• Andrew Nonadetti says:

        Heh. I tend to rely more on psychotic yelling. You have to work from your strengths, you know? We are heading down to “Texas, Republic of” – San Antonio, specifically. Should be… interesting.

        • Between sing-a-longs and getting truckers to sound their horns, psychotic yelling is a good way to clear the air every few hundred miles. I actually wish we’d spent more time in Texas, oddly enough. We passed through Amarillo. Things to do there include, uh…a Chili’s.

        • Andrew Nonadetti says:

          My five-year-old daughter has discovered “Batman” and there is, apparently, a million-plus bat colony in a cave outside of San Antonio. To my knowledge, the bats have never killed a human or devoured a pelican in front of a large audience but I’m still hoping to make them a memory worthy of competing with our ultimate destination (to my chagrin), SeaWorld.

        • I only wish one of my daughters would have any interest in something like Batman. Despite my best efforts to drum up enthusiasm on superheros or pirates or knights, I’m still drowning in princesses and ponies. Though I gotta say, a bat cave could be intriguing.

        • Andrew Nonadetti says:

          Oh, don’t think I’ve escaped! On good nights, I can convince her to go with Mother Goose or Dr. Seuss (crap – now I’m rhyming) but, more often than not, I’m auto-piloting my way through My Pretty Ponies’ “World’s Greatest Tea Party” or some freak-show adventure starring Barbie (how is it that even drawn Barbies look completely plastic?!?). If I wasn’t the designated nightmare-dispeller, I’d try a little Tolkein or something but not yet… my precious….

        • We have a story in which the whole village must unite to help one pony whose pink horn is simply glowing too bright. I sometimes need to spray Bactine in my eyes afterward.

        • Andrew Nonadetti says:

          I’ve told my wife I’m eventually going to have to rewrite the dialog to one of those things into a “Pretty Pony Porno” just to recoup some man points. I strongly suspect that Kimono enjoys a good spanking and Sweetberry isn’t fooling anyone – she’s just naughty!

          “There must be something we can do to calm down that huge, pink horn!”

        • You wouldn’t need to do much rewriting even, “Someone needs to ride me to the rainbow.”

        • Andrew Nonadetti says:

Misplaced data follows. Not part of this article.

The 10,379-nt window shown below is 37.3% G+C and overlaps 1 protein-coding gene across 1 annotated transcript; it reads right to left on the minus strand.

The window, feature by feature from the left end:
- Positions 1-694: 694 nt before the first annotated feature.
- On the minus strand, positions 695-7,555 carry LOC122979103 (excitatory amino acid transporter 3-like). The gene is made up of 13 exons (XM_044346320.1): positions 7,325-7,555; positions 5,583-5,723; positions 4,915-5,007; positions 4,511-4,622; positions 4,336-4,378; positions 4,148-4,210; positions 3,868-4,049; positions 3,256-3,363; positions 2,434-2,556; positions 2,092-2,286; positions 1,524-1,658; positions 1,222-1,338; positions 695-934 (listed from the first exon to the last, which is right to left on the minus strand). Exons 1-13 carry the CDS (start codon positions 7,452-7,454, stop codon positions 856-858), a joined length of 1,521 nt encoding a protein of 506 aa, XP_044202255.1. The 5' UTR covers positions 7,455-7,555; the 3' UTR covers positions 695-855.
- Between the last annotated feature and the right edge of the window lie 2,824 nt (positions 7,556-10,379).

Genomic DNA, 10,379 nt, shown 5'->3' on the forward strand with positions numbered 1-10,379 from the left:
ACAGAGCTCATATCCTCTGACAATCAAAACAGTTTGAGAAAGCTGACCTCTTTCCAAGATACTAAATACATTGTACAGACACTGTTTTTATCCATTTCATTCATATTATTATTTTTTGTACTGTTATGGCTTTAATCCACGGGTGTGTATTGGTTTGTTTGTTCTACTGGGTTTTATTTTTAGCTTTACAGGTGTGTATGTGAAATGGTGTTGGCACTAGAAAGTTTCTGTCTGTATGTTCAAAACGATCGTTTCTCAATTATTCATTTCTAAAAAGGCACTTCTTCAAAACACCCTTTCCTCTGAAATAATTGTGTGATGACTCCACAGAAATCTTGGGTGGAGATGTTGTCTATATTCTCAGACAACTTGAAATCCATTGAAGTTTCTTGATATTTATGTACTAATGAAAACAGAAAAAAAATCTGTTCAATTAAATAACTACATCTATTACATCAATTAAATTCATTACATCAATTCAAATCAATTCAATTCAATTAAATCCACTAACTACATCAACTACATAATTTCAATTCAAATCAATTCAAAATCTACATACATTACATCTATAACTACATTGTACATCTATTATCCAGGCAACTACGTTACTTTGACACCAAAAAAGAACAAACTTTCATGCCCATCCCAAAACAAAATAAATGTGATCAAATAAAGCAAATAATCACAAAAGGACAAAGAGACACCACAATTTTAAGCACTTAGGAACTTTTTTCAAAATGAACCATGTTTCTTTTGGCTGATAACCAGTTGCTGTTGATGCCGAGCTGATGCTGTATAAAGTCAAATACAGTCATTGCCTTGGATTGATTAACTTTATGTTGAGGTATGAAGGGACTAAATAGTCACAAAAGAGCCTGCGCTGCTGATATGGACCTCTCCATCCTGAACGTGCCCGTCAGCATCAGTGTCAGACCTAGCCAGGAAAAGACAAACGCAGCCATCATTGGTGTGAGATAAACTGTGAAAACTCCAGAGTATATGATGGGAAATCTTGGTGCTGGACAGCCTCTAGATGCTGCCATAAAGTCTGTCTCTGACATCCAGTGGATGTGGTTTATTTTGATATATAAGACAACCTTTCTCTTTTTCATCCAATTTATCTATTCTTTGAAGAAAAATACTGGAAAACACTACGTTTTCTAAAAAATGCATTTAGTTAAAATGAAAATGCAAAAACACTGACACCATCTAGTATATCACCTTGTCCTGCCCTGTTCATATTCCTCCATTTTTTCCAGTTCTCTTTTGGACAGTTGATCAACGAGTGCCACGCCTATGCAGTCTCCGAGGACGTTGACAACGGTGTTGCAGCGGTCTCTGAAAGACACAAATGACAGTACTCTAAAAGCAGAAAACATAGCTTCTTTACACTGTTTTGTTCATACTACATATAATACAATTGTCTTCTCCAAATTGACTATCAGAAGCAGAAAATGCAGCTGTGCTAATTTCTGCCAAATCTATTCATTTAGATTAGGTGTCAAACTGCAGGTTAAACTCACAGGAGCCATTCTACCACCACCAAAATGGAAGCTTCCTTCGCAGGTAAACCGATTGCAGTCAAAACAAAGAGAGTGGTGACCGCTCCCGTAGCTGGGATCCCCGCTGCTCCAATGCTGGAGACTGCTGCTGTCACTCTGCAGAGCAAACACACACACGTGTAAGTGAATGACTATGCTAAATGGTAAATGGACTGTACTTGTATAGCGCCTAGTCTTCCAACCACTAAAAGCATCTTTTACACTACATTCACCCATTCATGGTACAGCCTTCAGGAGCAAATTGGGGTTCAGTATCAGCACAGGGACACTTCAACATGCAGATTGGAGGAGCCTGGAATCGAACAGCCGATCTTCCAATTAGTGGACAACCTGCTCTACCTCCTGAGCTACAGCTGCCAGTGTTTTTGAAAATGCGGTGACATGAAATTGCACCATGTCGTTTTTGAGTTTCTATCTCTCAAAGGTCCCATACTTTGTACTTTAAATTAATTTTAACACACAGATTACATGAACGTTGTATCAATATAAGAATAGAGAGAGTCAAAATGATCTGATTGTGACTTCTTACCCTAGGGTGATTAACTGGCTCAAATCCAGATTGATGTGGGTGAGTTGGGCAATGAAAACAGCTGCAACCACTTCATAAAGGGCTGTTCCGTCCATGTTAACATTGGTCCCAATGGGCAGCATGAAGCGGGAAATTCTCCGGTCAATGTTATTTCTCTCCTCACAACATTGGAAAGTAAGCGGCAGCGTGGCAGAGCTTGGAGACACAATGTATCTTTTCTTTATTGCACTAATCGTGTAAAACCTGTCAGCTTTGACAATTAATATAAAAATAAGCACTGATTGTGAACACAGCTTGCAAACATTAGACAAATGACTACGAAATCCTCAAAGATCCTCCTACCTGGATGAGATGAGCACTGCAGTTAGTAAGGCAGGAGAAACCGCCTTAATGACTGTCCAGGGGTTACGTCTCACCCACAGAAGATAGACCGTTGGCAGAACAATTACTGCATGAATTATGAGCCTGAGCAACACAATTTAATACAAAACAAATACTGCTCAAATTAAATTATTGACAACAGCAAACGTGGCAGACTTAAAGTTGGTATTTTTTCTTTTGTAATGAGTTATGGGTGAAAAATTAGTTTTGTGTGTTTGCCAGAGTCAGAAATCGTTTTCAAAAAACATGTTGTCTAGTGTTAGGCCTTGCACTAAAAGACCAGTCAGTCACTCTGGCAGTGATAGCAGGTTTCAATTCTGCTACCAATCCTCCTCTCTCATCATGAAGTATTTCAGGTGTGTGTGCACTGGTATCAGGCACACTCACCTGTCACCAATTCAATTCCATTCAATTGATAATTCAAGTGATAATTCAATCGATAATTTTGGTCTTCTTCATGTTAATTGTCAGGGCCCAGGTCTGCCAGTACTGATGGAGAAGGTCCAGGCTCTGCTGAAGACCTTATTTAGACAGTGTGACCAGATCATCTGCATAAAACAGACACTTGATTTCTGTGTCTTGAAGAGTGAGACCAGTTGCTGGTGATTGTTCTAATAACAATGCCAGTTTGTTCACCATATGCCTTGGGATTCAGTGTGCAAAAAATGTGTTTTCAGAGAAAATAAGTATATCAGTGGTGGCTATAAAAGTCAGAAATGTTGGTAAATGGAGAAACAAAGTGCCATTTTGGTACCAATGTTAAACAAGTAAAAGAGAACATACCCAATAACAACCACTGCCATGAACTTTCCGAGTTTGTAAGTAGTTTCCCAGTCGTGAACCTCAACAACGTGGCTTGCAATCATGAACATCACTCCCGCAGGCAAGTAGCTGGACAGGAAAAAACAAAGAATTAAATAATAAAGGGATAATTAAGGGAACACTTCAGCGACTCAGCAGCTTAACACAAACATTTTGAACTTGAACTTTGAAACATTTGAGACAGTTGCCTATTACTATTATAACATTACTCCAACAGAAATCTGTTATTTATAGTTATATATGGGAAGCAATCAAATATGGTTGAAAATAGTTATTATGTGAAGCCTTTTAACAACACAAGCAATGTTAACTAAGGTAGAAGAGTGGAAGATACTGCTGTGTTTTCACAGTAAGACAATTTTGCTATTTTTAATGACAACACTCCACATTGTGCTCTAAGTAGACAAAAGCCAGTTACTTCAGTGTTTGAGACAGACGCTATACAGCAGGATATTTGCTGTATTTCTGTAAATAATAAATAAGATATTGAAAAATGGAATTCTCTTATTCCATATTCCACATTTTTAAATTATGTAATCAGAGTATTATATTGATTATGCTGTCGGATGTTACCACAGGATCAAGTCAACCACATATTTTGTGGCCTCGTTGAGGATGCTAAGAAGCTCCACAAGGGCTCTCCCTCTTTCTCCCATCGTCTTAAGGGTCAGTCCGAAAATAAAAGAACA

We just so should not have gone down this path. Tonight was one of our “daddy-daughter date nights” and, after an exotic dinner of mac & cheese at Noodles and Company, we went to Borders. That was almost uncomfortable, mostly because I couldn’t explain why Daddy kept snickering at half the titles.

        • Simon Smithson says:

          I’m so jealous at someone discovering Batman for the first time.

        • Rainbow Dash and Batman have since had a terrible falling out.

        • Andrew Nonadetti says:

          @Simon: Don’t be too jealous. By the time she sees Ian Somerhalder, he’ll be a star of yesteryear. He gets to be all yours (barring that whole prison thing).

  4. Matt says:

    When I was 11 my family packed itself into a motorhome for a two-and-a-half week trip around the wilds of California. I had a nasty encounter with some poison oak within the first three days, and spent the rest of the trip itchy. And we all wanted to kill each other. But we did get to see some awful pretty terrain.

    Sounds like you guys had a much better time!

    • We did have our moments. Shortly after North Carolina, we discovered a half-built wasps nest under the air conditioning unit of the camper which I was in charge of vanquishing. But we never did sample the delights of poison oak. Maybe next time.

  5. Simon Smithson says:

    Nathaniel, did you know about the rocks first, and plan to go there?

    • Yes, I’d worked it into the pre-planned itinerary and then tried to make it look spontaneous to the rest of the family, like “Hey, look is that a natural waterslide that’s really fun for kids and adults alike? Should we go?”

      I understand you’re on a US road trip of your own soon. Don’t forget waterproof shoes.

      • Simon Smithson says:

        We sure are. OK. Waterproof shoes. Check.

        Man, I like that. Structuring a trip around a sliding rock? That’s some old-school Americana, right there. Or maybe something greater.